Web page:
GDPR is European legislation, and one of the most in-depth measures to control data throughout the world. It’s become the standard for the rest of the world to follow.
What about the CCPA? Why only California consumers?
In the absence of an overall US law or regulation to contain data use, selling, and privacy in the States, the CCPA is the best they’ve got.
Both organizations provide the data subject with similar rights, yet we’d be remiss if we didn’t outline the CCPA and GDPR differences.
The basic CCPA vs GDPR data rights are shown below.
So, how is CCPA different than GDPR when it comes to each of these rights? We’ll look at each one in a little detail to expand on what they mean.
A consumer or data subject has the right to deletion unless in very specific circumstances. From the CCPA, the data needs to have been collected from the consumer to apply.
Exceptions from both legislations include freedom of speech, processing of personal data for research purposes, legal claims, and when complying with a legal obligation.
The consumer or data subject also has the right to be informed at the point where their data is collected and processed. The information must include the categories of data, the purpose of its processing and the rights of the consumer. The CCPA demands that the ‘Do
Not Sell My Personal Information Page’ link is included on any inclusion where the business intends to sell or transmit the data to a third party.
All consumers and data subjects have the right to opt-out of such data processing or selling. The CCPA, again, demands the inclusion of the ‘Do Not Sell My Personal Information’ link.
The GDPR stipulates that there should be several ways to opt-out of processing, by withdrawing consent or exercising their right to object.
Another stipulation is the access and full visibility of the data that’s collected about each individual. Where access is granted, the information must be available to be transmitted back to the individual electronically, in a portable and useable format.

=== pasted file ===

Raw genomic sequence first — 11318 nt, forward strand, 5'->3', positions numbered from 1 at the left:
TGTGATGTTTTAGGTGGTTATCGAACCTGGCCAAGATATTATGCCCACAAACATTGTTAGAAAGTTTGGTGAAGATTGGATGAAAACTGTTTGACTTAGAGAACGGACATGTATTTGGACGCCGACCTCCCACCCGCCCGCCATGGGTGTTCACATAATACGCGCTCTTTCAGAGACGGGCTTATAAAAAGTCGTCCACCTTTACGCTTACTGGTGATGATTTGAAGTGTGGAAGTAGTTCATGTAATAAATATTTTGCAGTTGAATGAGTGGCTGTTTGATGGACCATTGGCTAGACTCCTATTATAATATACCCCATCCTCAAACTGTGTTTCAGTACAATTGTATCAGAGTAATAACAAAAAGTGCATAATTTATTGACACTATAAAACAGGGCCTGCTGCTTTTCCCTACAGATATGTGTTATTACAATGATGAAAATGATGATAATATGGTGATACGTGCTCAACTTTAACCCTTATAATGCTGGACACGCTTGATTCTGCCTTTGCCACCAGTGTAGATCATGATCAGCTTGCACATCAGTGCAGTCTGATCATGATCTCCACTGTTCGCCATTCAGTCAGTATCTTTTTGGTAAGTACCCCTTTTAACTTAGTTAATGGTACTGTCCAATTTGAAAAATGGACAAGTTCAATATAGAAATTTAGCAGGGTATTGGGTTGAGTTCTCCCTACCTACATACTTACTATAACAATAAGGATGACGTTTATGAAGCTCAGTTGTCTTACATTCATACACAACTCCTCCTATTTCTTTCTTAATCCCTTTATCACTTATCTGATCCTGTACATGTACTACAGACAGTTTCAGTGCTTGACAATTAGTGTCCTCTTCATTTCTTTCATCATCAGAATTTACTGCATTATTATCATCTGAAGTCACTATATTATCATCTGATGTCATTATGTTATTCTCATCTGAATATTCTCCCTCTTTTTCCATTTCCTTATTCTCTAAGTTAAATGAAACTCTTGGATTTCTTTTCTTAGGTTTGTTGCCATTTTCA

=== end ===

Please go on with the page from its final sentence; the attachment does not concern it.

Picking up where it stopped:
This pocket of information includes:
The CCPA also specifies consumers have the right to the categories of third parties their data has been shared with.
This is a hard and fast rule of the CCPA, whereas, with the GDPR, it’s not exclusive. Yes, you can find provisions in several areas of GDPR that amount to a similar thing, more along the lines of discriminatory consequences derived from the processing of their data.
The CCPA, with its definite scope, protects the use of consumer data to prevent being denied goods or services. It also prevents consumers from being charged different prices or rates for goods and services, provided a different level of quality for the same, or even to have it suggested that they’d receive different prices and rates.
Both laws offer fairly consistent rules and values about portability. The CCPA sees it as a right to access, while the GDPR considers it a separate and distinctive right.
What they do agree on is that data subjects and consumers have a right to a structured, easily transmitted, and machine-readable format of their data.
Applications require replies in specific timeframes, of which we’re about to detail.
Both legislations allow the deletion of individuals’ data apart from where specific exceptions apply. The deletion applies to any data collected from the consumer. The rights are very similar, only the timescales and a few other specifics differ.
GDPR versus CCPA timeframes:
GDPR – Requests for removal must be replied to within 1 month of the data subject’s request. This deadline can be extended a further 2 months in complex cases with large numbers of requests. However, the deadline must be outlined in the initial reply.
CCPA – Requests for removal must be replied to within 45 days of the consumer’s request. This deadline can be extended a further 45 days when reasonably necessary. Again, the extension must be outlined in the initial reply.
PrivacyRun is the perfect solution to these CCPA GDPR problems. It’s fully compliant and built to make sure your business avoids missing deadlines—then becoming subject to the hefty penalties and fines.